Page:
Comcast and Netflix confirmed yesterday that they have reached an interconnection agreement – and although the companies did not provide details, sources familiar with the matter told the Wall Street Journal that the agreement calls for Netflix to pay Comcast for traffic sent to Comcast customers.
Netflix had hoped to achieve agreements with major broadband providers that would allow the company to exchange traffic with the providers at no charge – and according to news reports, it was successful in achieving such agreements with some smaller broadband providers, including Cablevision, but other major providers including AT&T, Verizon and Time Warner have refused to make such agreements. Those companies argued that because Netflix sends more traffic to the broadband providers’ end user customers than they receive from the end users, Netflix should pay for traffic exchange. Those payments would help pay for the cost of network upgrades as Netflix traffic levels continue to climb and are consistent with how other traffic imbalances are treated, the broadband providers said.
A source familiar with the matter told Telecompetitor that the new agreement calls for Netflix and Comcast to interconnect at about a dozen third-party data centers and that Netflix would put storage servers in those data centers. Netflix originally hoped to get broadband providers to agree to exchange traffic for free by putting specialized storage servers in or near broadband provider points of presence (POPs) to store popular content, thereby minimizing the amount of traffic that would have to traverse long distances to reach end users. But major broadband providers didn’t see that as a solution to the traffic imbalance issue and did not want to set a precedent of allowing content providers to put servers in their POPs. Additionally some providers, including Verizon, are accustomed to getting paid for providing content storage capability to website operators.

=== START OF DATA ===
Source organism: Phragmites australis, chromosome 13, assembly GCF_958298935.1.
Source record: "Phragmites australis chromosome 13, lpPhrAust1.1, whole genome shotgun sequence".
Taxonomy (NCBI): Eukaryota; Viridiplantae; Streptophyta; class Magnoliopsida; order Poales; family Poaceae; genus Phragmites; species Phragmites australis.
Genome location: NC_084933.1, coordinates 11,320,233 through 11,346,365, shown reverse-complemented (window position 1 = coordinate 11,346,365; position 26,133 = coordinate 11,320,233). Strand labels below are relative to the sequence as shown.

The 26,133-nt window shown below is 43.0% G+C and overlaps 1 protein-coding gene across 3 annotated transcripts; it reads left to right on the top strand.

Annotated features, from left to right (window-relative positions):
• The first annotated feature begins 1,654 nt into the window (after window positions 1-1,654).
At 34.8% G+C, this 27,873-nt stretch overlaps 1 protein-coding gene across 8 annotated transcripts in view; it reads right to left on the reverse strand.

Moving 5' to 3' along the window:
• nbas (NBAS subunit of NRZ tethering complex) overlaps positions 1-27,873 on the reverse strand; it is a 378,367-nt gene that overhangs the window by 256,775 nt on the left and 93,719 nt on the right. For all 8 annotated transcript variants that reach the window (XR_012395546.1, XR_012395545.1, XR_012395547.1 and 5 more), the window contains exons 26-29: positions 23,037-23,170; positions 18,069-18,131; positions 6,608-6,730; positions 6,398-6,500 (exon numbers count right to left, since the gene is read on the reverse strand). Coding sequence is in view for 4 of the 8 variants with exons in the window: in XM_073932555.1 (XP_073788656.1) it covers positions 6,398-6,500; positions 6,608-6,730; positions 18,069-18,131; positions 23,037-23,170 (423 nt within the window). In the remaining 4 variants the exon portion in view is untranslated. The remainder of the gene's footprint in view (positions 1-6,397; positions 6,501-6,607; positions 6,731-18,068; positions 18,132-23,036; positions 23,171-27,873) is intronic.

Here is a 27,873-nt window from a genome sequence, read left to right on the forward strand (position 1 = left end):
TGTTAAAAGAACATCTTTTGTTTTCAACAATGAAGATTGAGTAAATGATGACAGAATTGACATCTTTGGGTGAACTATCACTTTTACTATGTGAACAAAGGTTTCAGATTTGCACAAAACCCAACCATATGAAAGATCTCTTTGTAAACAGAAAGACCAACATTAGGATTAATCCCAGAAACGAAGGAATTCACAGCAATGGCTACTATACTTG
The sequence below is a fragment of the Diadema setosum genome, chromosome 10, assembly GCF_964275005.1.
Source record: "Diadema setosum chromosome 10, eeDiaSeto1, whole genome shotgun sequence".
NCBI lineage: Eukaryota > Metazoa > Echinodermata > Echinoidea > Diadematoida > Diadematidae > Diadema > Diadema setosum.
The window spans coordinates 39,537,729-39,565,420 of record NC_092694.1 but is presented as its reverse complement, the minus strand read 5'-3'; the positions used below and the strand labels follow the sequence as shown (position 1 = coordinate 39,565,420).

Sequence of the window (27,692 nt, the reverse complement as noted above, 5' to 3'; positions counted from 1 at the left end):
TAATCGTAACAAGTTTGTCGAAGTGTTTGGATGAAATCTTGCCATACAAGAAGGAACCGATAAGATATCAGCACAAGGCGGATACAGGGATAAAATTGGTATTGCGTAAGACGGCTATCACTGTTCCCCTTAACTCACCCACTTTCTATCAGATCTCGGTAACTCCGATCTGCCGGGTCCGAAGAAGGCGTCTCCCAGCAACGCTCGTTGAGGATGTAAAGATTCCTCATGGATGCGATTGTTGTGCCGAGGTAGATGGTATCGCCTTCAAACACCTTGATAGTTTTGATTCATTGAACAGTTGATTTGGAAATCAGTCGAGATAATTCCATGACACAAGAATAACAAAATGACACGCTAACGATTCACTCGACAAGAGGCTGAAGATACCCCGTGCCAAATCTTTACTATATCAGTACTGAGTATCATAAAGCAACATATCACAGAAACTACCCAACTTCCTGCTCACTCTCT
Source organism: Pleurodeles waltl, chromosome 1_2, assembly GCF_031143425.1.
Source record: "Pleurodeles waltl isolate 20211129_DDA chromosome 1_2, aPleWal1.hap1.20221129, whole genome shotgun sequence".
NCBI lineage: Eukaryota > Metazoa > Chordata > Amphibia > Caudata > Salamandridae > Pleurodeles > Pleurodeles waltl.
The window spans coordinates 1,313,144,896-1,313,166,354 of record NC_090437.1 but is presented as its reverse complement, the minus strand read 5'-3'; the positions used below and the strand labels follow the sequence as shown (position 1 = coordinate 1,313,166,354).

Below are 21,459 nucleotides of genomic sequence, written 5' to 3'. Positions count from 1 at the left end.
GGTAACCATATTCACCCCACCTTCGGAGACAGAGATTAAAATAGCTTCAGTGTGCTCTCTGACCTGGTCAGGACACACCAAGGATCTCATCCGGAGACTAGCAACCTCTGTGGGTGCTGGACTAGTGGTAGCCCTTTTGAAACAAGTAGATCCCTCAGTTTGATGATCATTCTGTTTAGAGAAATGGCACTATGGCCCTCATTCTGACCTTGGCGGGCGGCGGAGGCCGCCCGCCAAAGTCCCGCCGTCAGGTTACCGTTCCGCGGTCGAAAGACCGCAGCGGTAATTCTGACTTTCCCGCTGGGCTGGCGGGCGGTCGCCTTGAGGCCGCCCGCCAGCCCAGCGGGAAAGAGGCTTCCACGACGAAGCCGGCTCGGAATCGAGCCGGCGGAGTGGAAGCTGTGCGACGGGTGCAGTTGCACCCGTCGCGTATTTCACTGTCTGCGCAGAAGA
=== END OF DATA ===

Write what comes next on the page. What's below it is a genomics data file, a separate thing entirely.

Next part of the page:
The Netflix/ Comcast news could be viewed as the logical result of several recent events.
In mid-January, an appeals court ruled that the FCC did not establish that it had the proper authority when it imposed Open Internet (a.k.a. Net Neutrality) guidelines that prevented broadband providers from charging content providers extra for superior connectivity to end users. This was a victory for broadband providers who argued that those guidelines were not needed.
Jump ahead to last week when the Wall Street Journal reported that certain broadband providers were not upgrading connections to network operators that delivered Netflix traffic when traffic on those connections rises to the point where a bandwidth upgrade would normally be made. This was causing some end users to experience degraded Netflix performance, the WSJ said.
I don’t think it’s a coincidence that this news came to light just a few weeks after the appeals court ruling. Although Open Internet guidelines only pertain to the “last mile” connection to end users, the major network operators may have held off on a showdown with Netflix until the ruling was made. The broadband providers probably didn’t press the point sooner because to do so might have weakened their chances of gaining a favorable ruling on the Open Internet challenge.
The Netflix/ Comcast news, coming just days after the Wall Street Journal report, suggests that public perception was that any problems with Netflix were caused by Netflix and not by the broadband provider. This is a logical conclusion if an end user’s network connection works fine with other websites. And now that the precedent with Comcast has been set, there is a strong possibility that Netflix will make similar deals with the other major broadband providers in order to address real or potential public perception problems.